So again, non-interactively we can animate this transition, but we can also interactively animate it and it looks great.

And we can even animate it and then interrupt it and it just works.

What I think is really cool [ Applause ]

What I think is really cool about this is we now have one cohesive animated transition that’s being driven by six different property animators, five of which have their own timing characteristics.

Now being able to do this prior to property animators required a ton of code and complexity, but now with this infrastructure we’ve set up we can use property animators to easily achieve these effects just by declaring our timing characteristics and scrubbing behaviors.

So that’s how to coordinate animations.

Now let’s talk about some tips and tricks and some additional techniques that you can use when you’re creating animations for users.

So, is there anyone out there that’s ever tried to animate a corner radius before?

I imagine maybe a few of you.

So, to do this you pretty much have to manually set your corner radius or if you want to animate it you have to create a CA basic animation and set its to and from values.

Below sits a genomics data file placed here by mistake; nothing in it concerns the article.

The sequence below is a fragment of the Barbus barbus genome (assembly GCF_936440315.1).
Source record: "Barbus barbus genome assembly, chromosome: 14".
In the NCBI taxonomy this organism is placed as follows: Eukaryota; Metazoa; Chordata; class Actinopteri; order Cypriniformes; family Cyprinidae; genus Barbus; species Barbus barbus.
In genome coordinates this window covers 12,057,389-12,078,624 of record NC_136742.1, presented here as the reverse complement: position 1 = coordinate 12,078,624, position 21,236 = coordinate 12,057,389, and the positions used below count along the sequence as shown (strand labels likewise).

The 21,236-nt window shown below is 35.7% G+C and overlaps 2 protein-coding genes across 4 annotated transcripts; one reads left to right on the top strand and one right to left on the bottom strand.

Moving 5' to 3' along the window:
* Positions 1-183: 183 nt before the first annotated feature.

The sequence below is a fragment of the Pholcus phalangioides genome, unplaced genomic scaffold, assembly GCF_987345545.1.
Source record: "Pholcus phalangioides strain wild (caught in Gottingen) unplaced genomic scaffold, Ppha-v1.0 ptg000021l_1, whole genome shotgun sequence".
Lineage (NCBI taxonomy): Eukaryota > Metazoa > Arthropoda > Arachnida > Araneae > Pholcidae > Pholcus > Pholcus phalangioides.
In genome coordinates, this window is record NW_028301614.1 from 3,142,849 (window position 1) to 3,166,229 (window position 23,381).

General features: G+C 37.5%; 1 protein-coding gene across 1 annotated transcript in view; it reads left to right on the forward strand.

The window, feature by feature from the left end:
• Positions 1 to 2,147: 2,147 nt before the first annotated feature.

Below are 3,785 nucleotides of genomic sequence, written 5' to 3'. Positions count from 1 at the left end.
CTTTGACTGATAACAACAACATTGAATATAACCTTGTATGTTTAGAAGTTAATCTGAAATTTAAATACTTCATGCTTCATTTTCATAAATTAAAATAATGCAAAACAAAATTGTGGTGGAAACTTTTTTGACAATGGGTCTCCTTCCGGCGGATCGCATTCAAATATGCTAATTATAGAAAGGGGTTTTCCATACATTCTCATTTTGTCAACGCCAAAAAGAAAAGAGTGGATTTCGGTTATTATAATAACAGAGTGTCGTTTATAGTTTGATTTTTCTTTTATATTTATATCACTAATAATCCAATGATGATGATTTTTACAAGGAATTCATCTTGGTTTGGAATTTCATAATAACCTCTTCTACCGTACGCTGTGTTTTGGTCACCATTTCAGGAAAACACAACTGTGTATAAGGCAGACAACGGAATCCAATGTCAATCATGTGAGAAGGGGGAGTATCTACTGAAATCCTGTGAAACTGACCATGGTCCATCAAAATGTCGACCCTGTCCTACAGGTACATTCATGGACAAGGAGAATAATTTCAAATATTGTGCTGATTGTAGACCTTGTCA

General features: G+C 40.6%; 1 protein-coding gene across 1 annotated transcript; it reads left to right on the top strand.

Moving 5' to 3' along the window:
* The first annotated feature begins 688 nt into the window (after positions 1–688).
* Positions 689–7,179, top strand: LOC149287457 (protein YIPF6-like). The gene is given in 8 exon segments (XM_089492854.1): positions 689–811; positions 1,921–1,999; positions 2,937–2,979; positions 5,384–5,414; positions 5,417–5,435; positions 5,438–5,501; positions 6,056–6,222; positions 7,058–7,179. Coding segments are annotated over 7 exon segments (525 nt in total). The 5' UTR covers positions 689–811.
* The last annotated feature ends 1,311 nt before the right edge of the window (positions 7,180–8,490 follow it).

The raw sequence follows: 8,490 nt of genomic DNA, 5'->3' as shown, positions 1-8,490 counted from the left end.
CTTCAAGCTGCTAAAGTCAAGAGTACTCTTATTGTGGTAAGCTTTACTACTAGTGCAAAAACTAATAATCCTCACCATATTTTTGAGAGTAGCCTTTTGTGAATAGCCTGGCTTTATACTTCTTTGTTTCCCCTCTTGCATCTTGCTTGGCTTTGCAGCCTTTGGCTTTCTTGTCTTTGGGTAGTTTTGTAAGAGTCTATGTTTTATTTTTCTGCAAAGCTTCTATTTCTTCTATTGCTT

What we’d like to do is animate our corner radius such that it’s interactive.

So, how are we going to do this?

Well I’m really happy to let you guys know that corner radius is now a fully animatable property in UIKit.

[ Applause ]

Now because UIView doesn’t expose the corner radius property you actually have to reach into your views backing layer to modify the corner radius, but as long as you do that within an animation block we’re going to implicitly create that animation for you and it’ll be fully trackable and scrubbable.

In fact, you can even do this from the UIView animate method.

So that takes care of our interactive corner radius animation.